Wealthy Mr. Kennedy shoots his secretary, Channing, during a parlor game, but it turns out the gun was loaded with real bullets. Luckily, criminologist Phillip Montrose is on hand to help ...
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Typical Monogram whodunit from the 30's, with dialogue and sound effects based on the well known mystery book with same title. A valuable gem from India is stolen in an old dark mansion and... See full summary »
Gustav von Seyffertitz
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Rod La Rocque,
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This was the first sound remake of the Hitchcock silent classic inspired by the Jack the Ripper legend. Ivor Novello, who played the title role and headed the team writing the script, was ... See full summary »
Eight strangers are invited by a mysterious unknown host to spend the night in a penthouse apartment. The eight (5 men, 3 women) are wined, dined, then greeted by their host's voice via a ... See full summary »
Roy William Neill
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George E. Stone
In a cheap hotel-room in New York City Jelke shoots gangster Joe Wells, takes a package from his pocket and flees.Wells staggers into an alley. On her way to her apartment above a wax ... See full summary »
Wealthy Mr. Kennedy shoots his secretary, Channing, during a parlor game, but it turns out the gun was loaded with real bullets. Luckily, criminologist Phillip Montrose is on hand to help the police. When Kennedy quickly ends up dead as well, the police think it's a tidy murder-suicide, but the family lawyer knows of a letter that voiced Kennedy's suspicions about someone who was out to get him. Soon, the cops are on the trail of a ruthless and clever killer who is one step ahead of even Montrose. Written by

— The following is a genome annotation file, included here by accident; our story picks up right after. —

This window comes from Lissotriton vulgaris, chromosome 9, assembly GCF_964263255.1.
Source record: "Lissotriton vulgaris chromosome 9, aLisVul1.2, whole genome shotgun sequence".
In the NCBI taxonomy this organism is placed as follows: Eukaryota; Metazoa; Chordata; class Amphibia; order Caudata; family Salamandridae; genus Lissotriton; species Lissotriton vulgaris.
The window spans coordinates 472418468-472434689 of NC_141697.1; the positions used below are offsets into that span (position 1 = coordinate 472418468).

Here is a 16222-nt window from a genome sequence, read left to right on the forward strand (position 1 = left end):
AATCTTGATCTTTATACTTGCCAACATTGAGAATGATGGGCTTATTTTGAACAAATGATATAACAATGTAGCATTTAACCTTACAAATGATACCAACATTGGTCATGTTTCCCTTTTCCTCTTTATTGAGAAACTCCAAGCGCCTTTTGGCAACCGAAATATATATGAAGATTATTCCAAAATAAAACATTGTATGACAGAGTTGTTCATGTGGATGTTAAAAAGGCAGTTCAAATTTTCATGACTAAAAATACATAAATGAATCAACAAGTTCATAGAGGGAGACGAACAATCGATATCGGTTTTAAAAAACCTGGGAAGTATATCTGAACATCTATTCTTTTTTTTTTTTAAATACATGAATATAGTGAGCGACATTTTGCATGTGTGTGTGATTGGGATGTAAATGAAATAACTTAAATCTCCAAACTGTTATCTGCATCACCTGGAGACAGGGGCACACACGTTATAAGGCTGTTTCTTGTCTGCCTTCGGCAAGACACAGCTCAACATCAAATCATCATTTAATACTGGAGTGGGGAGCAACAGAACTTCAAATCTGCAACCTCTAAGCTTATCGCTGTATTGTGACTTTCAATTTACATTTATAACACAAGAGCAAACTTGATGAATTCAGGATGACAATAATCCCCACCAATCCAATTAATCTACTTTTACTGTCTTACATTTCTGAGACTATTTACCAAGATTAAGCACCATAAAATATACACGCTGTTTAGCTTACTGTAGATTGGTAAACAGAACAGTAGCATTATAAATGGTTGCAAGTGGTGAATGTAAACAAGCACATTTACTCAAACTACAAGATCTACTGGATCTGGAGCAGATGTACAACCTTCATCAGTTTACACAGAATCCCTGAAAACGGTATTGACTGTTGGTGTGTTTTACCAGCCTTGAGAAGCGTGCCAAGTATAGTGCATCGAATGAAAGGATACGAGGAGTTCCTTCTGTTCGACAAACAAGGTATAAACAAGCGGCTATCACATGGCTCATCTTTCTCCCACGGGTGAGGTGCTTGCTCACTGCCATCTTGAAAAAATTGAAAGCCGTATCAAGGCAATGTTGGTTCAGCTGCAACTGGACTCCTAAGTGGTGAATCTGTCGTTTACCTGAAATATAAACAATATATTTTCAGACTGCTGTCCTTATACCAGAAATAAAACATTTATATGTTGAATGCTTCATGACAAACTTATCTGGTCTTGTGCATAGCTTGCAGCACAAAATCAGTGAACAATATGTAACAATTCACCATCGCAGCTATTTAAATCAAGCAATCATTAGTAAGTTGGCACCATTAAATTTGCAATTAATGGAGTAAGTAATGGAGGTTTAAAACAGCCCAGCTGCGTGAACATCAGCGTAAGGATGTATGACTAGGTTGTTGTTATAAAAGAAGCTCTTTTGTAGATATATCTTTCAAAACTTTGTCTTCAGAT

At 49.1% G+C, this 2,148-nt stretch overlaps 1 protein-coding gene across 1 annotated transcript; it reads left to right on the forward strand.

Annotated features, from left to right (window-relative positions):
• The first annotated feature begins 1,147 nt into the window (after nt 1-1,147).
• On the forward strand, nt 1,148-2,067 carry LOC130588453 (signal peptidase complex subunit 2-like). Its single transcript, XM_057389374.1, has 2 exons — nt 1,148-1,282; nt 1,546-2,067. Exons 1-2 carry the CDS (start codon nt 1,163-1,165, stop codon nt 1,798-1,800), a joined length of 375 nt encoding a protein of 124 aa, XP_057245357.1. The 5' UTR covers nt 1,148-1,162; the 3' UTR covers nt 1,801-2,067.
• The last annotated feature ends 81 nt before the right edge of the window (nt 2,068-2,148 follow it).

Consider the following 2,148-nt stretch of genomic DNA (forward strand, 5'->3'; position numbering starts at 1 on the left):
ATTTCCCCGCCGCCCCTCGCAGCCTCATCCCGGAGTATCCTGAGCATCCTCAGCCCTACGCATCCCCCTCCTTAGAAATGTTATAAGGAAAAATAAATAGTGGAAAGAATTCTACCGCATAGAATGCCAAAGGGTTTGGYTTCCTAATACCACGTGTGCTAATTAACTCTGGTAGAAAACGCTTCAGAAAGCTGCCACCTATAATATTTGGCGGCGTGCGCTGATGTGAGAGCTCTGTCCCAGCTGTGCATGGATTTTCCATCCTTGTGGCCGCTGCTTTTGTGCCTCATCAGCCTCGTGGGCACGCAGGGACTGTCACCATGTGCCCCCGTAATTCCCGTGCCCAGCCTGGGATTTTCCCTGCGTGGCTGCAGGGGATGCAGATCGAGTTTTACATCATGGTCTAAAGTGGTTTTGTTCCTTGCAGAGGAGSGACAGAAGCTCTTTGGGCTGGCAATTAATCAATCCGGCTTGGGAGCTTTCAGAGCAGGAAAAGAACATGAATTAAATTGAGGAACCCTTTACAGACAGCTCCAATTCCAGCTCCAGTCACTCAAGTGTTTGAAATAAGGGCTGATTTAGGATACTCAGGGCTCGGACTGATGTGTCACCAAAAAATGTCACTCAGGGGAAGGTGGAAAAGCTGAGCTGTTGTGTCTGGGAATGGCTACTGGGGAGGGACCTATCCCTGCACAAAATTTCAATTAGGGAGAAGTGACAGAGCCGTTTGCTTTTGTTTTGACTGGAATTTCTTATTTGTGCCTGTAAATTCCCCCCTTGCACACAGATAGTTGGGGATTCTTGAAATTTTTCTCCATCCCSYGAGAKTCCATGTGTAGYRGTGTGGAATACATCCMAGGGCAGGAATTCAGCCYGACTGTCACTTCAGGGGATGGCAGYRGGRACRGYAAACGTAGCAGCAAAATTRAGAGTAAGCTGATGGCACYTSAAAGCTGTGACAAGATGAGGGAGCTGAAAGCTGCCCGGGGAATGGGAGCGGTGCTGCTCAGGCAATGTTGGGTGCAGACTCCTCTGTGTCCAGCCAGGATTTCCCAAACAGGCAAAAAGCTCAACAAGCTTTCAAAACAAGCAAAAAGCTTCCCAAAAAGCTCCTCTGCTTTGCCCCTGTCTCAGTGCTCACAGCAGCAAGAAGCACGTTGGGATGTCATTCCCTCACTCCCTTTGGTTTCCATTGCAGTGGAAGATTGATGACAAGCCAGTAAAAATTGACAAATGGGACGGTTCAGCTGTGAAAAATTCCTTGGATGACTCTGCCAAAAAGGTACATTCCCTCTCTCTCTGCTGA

The opening shots of this film are blurry with undefined shapes and objects, however suddenly a light is switched on and the change in lighting brings about sharper and more detailed images. The lighting techniques in the opening sequence are an indication of things to come in the film. It is an early experiment with lighting and varying the contrast levels from shot to shot. In some shots there are plenty of grey hues and details are easy to make out, while in other shots the faces and clothes of the characters are blown out to white. The blowing out to white is used most effectively when Aileen Pringle is interrogated by investigations - as her facial features can hardly be made out, it is hard for us as viewers to tell whether or not she is lying.
However, other than interesting lighting and camera techniques, the rest of the film is pretty flat. The mystery at the heart of the film is intriguing, but it is never really involving since the film lacks strong character development. Robert Elliott plays his hard-boiled detective as a one-dimensional stereotype too, which makes it hard to want to root for him and his desire to solve the mystery at hand. As an early sound film, the audio quality is not too great, with a bit too much atmospheric sound and perhaps some music could have helped. However, the timing of when a character says "and he fired" followed by a bang, and the timing between dialling for the police and a sudden siren sound, show that some thought was indeed put into what the film was going to sound like it. It is a flawed film, but other than a blatantly contrived ending it makes quite satisfactory viewing, and the lighting work is simply fascinating.
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